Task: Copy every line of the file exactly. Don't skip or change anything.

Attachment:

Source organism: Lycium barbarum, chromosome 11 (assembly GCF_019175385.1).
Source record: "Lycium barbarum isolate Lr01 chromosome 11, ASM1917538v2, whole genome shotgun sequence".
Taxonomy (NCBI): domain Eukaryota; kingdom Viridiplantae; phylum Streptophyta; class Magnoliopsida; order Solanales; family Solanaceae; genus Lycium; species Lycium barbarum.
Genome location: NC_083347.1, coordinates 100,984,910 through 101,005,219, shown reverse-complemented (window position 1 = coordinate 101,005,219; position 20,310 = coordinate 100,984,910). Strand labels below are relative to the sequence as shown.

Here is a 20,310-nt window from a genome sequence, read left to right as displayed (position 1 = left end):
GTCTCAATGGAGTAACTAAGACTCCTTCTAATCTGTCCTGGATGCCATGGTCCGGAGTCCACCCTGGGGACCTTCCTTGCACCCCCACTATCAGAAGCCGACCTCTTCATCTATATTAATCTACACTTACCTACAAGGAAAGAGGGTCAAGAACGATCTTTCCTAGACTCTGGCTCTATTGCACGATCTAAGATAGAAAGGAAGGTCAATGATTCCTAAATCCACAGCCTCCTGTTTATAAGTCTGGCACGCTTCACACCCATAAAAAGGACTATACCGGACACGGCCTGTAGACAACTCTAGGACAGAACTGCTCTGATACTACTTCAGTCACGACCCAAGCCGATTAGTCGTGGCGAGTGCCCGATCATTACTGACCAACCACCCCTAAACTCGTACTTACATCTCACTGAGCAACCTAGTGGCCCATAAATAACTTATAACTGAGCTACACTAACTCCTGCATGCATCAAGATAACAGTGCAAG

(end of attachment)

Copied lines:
Source organism: Lycium barbarum, chromosome 11 (assembly GCF_019175385.1).
Source record: "Lycium barbarum isolate Lr01 chromosome 11, ASM1917538v2, whole genome shotgun sequence".
Taxonomy (NCBI): domain Eukaryota; kingdom Viridiplantae; phylum Streptophyta; class Magnoliopsida; order Solanales; family Solanaceae; genus Lycium; species Lycium barbarum.
Genome location: NC_083347.1, coordinates 100,984,910 through 101,005,219, shown reverse-complemented (window position 1 = coordinate 101,005,219; position 20,310 = coordinate 100,984,910). Strand labels below are relative to the sequence as shown.

Here is a 20,310-nt window from a genome sequence, read left to right as displayed (position 1 = left end):
GTCTCAATGGAGTAACTAAGACTCCTTCTAATCTGTCCTGGATGCCATGGTCCGGAGTCCACCCTGGGGACCTTCCTTGCACCCCCACTATCAGAAGCCGACCTCTTCATCTATATTAATCTACACTTACCTACAAGGAAAGAGGGTCAAGAACGATCTTTCCTAGACTCTGGCTCTATTGCACGATCTAAGATAGAAAGGAAGGTCAATGATTCCTAAATCCACAGCCTCCTGTTTATAAGTCTGGCACGCTTCACACCCATAAAAAGGACTATACCGGACACGGCCTGTAGACAACTCTAGGACAGAACTGCTCTGATACTACTTCAGTCACGACCCAAGCCGATTAGTCGTGGCGAGTGCCCGATCATTACTGACCAACCACCCCTAAACTCGTACTTACATCTCACTGAGCAACCTAGTGGCCCATAAATAACTTATAACTGAGCTACACTAACTCCTGCATGCATCAAGATAACAGTGCAAG